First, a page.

“If your sentence is going to be 30 days for theft or smashing a window or something, and you spend a week in custody and you’re getting two-to-one credits, you’re already getting 14 days. You may as well just plead guilty to another two weeks and you’re done,” she said. “Otherwise, you’re waiting in custody for six months for your trial.”

However, Ms. Lee does not believe that the removal of the language from the revised bail policy will lead to substantial changes in how Crown counsel will approach their jobs.

“At the end of the day, you’re not behaving lawfully as a prosecutor if you’re seeking detention for people who would not get a custodial sentence anyway, and judges would not be behaving lawfully if they’re detaining somebody if a state sentence would not include a period of detention,” she said.

Dan McLaughlin, communications counsel for the BC Prosecution Service, said the service sought to identify and implement amendments to its bail policy that could, to the fullest extent possible under the law, address the public-safety risks that repeat violent offenders pose, as ordered by the attorney-general.

He noted that denying reasonable bail without just cause disproportionately affects disadvantaged and vulnerable communities.

“Pretrial detention tends to increase an accused’s risk of future criminalization. It also tends to aggravate the over-representation of Indigenous persons in the Canadian justice system, an indisputable feature of which is systemic discrimination against Indigenous people,” Mr. McLaughlin said in an e-mail.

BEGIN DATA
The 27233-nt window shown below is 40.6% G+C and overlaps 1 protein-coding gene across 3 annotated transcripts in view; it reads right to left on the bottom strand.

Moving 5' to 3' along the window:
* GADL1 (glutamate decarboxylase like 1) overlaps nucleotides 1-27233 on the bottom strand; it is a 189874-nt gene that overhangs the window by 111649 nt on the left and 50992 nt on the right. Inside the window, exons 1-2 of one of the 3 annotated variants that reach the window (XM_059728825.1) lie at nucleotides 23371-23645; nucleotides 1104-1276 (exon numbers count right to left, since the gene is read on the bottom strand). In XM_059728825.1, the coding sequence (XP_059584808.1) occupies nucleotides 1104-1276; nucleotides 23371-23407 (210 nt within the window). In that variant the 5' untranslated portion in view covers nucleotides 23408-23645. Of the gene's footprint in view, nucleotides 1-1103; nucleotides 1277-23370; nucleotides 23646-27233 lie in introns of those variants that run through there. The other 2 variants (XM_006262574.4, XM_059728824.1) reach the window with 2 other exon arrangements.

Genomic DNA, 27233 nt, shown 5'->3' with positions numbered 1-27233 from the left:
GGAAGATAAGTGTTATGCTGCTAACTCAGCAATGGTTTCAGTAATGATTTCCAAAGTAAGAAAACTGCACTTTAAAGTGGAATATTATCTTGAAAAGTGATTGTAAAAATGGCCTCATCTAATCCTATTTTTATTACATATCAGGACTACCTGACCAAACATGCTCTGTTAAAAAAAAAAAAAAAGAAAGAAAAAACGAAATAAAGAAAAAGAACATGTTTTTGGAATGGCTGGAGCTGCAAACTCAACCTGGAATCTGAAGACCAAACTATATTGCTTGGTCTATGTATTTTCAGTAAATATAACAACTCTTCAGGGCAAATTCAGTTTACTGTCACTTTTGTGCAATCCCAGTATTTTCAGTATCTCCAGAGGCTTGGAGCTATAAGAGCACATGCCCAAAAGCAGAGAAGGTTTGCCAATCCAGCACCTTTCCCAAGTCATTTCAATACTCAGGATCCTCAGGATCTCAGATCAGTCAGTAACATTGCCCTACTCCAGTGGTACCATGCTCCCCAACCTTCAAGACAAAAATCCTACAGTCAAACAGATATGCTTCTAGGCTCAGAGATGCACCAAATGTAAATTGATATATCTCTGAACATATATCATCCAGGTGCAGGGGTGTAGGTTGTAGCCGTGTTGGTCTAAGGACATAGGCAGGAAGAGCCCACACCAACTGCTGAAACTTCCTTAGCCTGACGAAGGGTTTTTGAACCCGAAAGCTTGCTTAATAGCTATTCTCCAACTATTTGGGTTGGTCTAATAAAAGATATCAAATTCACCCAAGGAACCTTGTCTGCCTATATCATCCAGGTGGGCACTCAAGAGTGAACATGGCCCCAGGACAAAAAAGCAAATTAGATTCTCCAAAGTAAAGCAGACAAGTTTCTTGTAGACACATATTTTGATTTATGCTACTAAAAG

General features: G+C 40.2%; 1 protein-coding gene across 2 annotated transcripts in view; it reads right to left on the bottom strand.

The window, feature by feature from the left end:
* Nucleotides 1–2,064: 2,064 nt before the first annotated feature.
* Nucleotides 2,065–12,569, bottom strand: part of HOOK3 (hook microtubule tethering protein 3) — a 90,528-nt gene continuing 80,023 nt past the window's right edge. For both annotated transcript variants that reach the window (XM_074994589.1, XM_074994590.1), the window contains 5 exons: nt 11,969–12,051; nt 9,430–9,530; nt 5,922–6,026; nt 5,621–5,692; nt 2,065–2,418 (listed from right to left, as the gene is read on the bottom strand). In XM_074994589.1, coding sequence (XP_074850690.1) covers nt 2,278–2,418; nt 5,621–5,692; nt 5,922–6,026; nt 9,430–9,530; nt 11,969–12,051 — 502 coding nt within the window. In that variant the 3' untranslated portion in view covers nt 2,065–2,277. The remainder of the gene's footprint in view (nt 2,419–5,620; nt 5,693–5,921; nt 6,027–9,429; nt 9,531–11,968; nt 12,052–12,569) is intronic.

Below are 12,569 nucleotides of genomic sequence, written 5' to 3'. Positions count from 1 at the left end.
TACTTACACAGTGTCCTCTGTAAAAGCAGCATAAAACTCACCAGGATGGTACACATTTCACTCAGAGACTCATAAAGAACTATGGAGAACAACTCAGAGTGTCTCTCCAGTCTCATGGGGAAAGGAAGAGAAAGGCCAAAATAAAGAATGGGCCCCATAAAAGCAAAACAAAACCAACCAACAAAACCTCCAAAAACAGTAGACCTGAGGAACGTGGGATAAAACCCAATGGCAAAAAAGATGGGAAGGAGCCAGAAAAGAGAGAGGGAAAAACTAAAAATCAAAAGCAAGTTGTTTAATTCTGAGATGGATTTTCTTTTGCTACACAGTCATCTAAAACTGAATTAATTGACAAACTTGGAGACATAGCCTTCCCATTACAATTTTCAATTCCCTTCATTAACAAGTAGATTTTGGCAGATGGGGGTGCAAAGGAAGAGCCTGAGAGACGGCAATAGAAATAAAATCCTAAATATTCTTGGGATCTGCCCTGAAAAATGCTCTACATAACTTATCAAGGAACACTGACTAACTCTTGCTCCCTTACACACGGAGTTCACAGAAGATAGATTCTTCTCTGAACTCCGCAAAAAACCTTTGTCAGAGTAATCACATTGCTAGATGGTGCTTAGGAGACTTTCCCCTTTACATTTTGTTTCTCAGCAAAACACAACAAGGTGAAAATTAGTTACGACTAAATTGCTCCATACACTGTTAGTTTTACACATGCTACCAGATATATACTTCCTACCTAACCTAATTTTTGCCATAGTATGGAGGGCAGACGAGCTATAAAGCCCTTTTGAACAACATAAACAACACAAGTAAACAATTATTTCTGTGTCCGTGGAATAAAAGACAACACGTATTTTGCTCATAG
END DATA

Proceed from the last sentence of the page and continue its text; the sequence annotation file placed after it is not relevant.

“It is too soon to say whether or to what extent the attorney-general’s directive, and the policy changes we have been compelled to make in response, will further aggravate these regrettable features of the criminal justice system.”

Both the B.C. and Canadian civil liberties associations were troubled by the removal of the language but noted that judges, not Crown counsel, have the final say in whether bail is granted. Vibert Jack, litigation director for the BC Civil Liberties Association, said Canadian courts have already recognized that detaining a person who is presumed innocent beyond the term of a fit sentence would represent a serious injustice.

Abby Deshman, a lawyer and director of the criminal justice program at the Canadian Civil Liberties Association, noted that the change was made amid a politically charged environment and said it is incumbent upon elected representatives to remain focused on evidence-based criminal justice policy.

“When people call for swift, measurable action, [arresting people] is pretty swift,” she said.

“But when you pull a person off the street because they are in crisis – whether that be due to a lack of housing, mental illness, addictions – and you put them in jail, that worsens those crises. ... It is probably the least productive response we could have to really deep-rooted problems that need to be dealt with through the health care system, through social services, through supports.”

On Wednesday, Mr. Eby provided another update in the public-safety plan, promising $230-million for the B.C. RCMP over the next three years. Mr. Eby said this would help fill about 280 vacancies by paying to train new recruits and free up more officers to work on complex, violent and organized crime. He also promised more support for prosecutors and probation officers managing violent high-risk offenders.